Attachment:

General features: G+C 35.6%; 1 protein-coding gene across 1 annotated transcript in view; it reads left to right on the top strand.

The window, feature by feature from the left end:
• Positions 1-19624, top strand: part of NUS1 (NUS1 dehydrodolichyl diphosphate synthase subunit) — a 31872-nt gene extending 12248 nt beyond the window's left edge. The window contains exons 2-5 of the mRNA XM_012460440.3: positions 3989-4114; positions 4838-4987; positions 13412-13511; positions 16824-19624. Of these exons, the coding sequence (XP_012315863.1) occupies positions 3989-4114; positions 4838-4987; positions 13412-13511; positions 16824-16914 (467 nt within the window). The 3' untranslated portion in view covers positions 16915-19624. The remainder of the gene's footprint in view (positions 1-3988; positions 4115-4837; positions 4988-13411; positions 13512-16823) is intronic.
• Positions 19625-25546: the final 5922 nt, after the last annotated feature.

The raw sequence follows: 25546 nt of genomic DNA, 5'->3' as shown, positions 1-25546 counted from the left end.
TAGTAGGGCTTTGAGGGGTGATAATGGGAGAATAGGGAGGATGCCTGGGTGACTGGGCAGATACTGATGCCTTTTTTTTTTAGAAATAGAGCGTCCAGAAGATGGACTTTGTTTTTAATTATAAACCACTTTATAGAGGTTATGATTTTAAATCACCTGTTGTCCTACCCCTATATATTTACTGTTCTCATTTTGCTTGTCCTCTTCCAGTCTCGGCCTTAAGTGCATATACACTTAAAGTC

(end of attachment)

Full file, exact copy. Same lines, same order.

General features: G+C 35.6%; 1 protein-coding gene across 1 annotated transcript in view; it reads left to right on the top strand.

The window, feature by feature from the left end:
• Positions 1-19624, top strand: part of NUS1 (NUS1 dehydrodolichyl diphosphate synthase subunit) — a 31872-nt gene extending 12248 nt beyond the window's left edge. The window contains exons 2-5 of the mRNA XM_012460440.3: positions 3989-4114; positions 4838-4987; positions 13412-13511; positions 16824-19624. Of these exons, the coding sequence (XP_012315863.1) occupies positions 3989-4114; positions 4838-4987; positions 13412-13511; positions 16824-16914 (467 nt within the window). The 3' untranslated portion in view covers positions 16915-19624. The remainder of the gene's footprint in view (positions 1-3988; positions 4115-4837; positions 4988-13411; positions 13512-16823) is intronic.
• Positions 19625-25546: the final 5922 nt, after the last annotated feature.

The raw sequence follows: 25546 nt of genomic DNA, 5'->3' as shown, positions 1-25546 counted from the left end.
TAGTAGGGCTTTGAGGGGTGATAATGGGAGAATAGGGAGGATGCCTGGGTGACTGGGCAGATACTGATGCCTTTTTTTTTTAGAAATAGAGCGTCCAGAAGATGGACTTTGTTTTTAATTATAAACCACTTTATAGAGGTTATGATTTTAAATCACCTGTTGTCCTACCCCTATATATTTACTGTTCTCATTTTGCTTGTCCTCTTCCAGTCTCGGCCTTAAGTGCATATACACTTAAAGTC